American Psychiatric Association (2013). Diagnostic and statistical manual of mental disorders (5th Ed). Arlington, VA: Author.

An Example of the CARS Method(SM)

Ted has a reputation as a manager with a short fuse. Erik has been called into Ted’s office. Ted is furious that a contractor, STEVCO, has been late with an order. He does not want to hear excuses and wants to send a message to the firm that he will not tolerate such poor performance. He directs Erik to cancel upcoming orders with STEVCO and find a more competent replacement. 
Erik is familiar with the company’s outside vendors and realizes that no other competitor has the resources or job knowledge necessary for the upcoming projects. Such an action would create major problems for their company.
Erik meets with his employee assistance professional for guidance. The EA professional teaches him the four–step CARS Method(SM), which Erik uses in his next conversation with Ted:

Erik: “Ted, I know the delay is very upsetting to you. I have spoken directly to STEVCO and they fully realize the difficulty it has created. They have devised a backup plan.”
Ted: “Too little too late. They are out!”
Erik: “This is certainly your decision. You have every right to be angry and upset. It is very important that these projects are completed according to your timetable. But if we change vendors at this time, I’m afraid we will go from the frying pan into the fire. The other vendors have only performed minor jobs for us. We have no idea if they have the capacity to handle a major project.” 
Ted: “I’m so angry. What a headache.”
Erik: “I agree! I have a proposal. Why don’t I do some research on the top vendors? You make the selection and we give them a challenging project in the next quarter to see how they handle it. In the meantime, we keep STEVCO working on the next set of projects. They understand that you are dissatisfied and will secure the services of an additional contractor. That should keep them on their toes. If the new contractor works out, we can divvy up the work as you see fit. If they don’t, we have not jeopardized all of our projects.”
Ted: “Good, that sends a strong message to STEVCO, let’s proceed.”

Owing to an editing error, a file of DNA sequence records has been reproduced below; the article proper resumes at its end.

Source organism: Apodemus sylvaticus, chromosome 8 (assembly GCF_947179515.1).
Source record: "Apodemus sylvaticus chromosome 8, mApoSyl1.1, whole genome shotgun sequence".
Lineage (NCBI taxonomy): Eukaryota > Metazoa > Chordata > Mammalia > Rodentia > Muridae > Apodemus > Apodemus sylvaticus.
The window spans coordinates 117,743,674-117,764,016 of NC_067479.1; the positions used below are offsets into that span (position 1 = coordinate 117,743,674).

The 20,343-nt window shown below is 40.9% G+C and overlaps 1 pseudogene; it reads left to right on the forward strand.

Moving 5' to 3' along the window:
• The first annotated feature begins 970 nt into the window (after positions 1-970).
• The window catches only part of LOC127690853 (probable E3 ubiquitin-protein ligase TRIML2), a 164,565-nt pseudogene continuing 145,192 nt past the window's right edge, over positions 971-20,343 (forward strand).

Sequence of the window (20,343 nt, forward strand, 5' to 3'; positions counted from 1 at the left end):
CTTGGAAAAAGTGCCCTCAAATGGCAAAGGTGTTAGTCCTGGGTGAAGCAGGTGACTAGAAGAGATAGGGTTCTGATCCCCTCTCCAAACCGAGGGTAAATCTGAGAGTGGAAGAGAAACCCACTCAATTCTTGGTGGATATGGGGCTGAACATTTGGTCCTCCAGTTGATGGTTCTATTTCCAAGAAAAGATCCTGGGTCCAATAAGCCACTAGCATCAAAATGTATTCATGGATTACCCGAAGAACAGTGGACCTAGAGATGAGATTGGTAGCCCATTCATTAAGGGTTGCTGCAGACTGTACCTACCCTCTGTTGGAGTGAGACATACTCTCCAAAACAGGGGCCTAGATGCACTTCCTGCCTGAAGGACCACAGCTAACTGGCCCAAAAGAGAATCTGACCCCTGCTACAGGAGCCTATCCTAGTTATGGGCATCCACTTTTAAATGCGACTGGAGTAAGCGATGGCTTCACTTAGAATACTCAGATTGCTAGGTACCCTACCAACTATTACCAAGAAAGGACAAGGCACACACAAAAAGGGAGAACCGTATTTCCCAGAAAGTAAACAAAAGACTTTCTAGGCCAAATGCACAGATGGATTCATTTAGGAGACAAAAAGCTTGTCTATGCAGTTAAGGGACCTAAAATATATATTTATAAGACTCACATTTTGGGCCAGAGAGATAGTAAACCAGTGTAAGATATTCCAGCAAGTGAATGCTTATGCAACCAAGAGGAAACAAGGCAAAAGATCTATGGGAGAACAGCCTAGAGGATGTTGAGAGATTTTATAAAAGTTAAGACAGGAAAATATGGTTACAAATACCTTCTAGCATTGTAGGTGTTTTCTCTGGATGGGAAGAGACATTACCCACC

Erik: “Excellent! I will put everything in motion and keep you updated.”

Summary: Erik recognized that if he followed through with Ted’s emotional directive, he would have created havoc for the company, so he sought guidance from his EAP and learned the CARS Method(SM). * He connected with Ted by giving him empathy, attention and respect.
* Then he helped Ted analyze options by making a proposal that Ted recognized was in his interests.
* He responded to Ted’s misconception about the expertise of the other vendors.
* Finally, Erik helped Ted set limits appropriately with STEVCO by bringing on another vendor, while protecting the company by continuing with STEVCO projects. This allowed Ted to exercise his authority and express his displeasure, without causing substantial harm to their company. 

- L. Georgi DiStefano and Bill Eddy

What is a BIFF Response®?

Dealing with high-conflict personalities and their irate behavior can leave anyone at a loss. A CARS(SM) technique known as a BIFF Response®, can defuse hostile written communications or other misinformation. BIFF is simple: Brief (so it doesn’t trigger a hostile response), Informative (straightforward information, not defensive, emotional, opinionated or argumentative), Friendly (pleasant greeting) and Firm (ends the hostile conversation). 

Rule #1 is to ask an employee client: “Do I need to reply to this at all?”
Have the individual read the email/ text with a critical eye: Is there anything that really requires a response? (A deadline, an appointment, a needed decision). The client should look for valid matters and ignore the barbs. A decision on an appointment time is valid. An accusation that the employee never communicates is invalid. Asking what time to pick up a child from school is valid. Saying everybody is mad at you/blaming you is not valid.
Additionally, a decision needed for a concrete issue is only valid if it’s new. Further demands to discuss the same matter are not valid and need no reply, or a shorter, one-time only version – of what the client said previously. The employee should never take the bait when the next re-worded email with the same demand comes along. 

If the employee client needs to reply, he/she should follow BIFF:
* Brief: Keep it simple. Long explanations and arguments trigger arguments for HCPs.
* Informative: Focus on straightforward information, not arguments, opinions, emotions or defending yourself (you don’t need to).
* Friendly: Have a friendly greeting (such as “Thanks for responding to my request”); close with a friendly comment (such as “Have a good weekend”).
* Firm: Have a response to end the conversation, or offer two choices on an issue and ask for a reply by a certain date.


Team member email:
“Who do you think you are? You’re messing up the whole project and making me look bad! You know we were supposed to turn in those figures yesterday, but no! You’re so important you didn’t offer the courtesy of rearranging your meeting. I couldn’t get it done and it’s your fault!”

“Hi co-worker A, I appreciate your concern for getting reports in on time. As I mentioned in my email to everyone last week, my meeting could not be rescheduled. I’ve attached a copy of the email for you. You’ll see that Ms. Boss gave us an extension until Friday. I am available all afternoon. What time can you meet to finish the figures? Have a good morning. –Me”

- Trissan Dicomes, BIFF Response Coordinator for the High Conflict Institute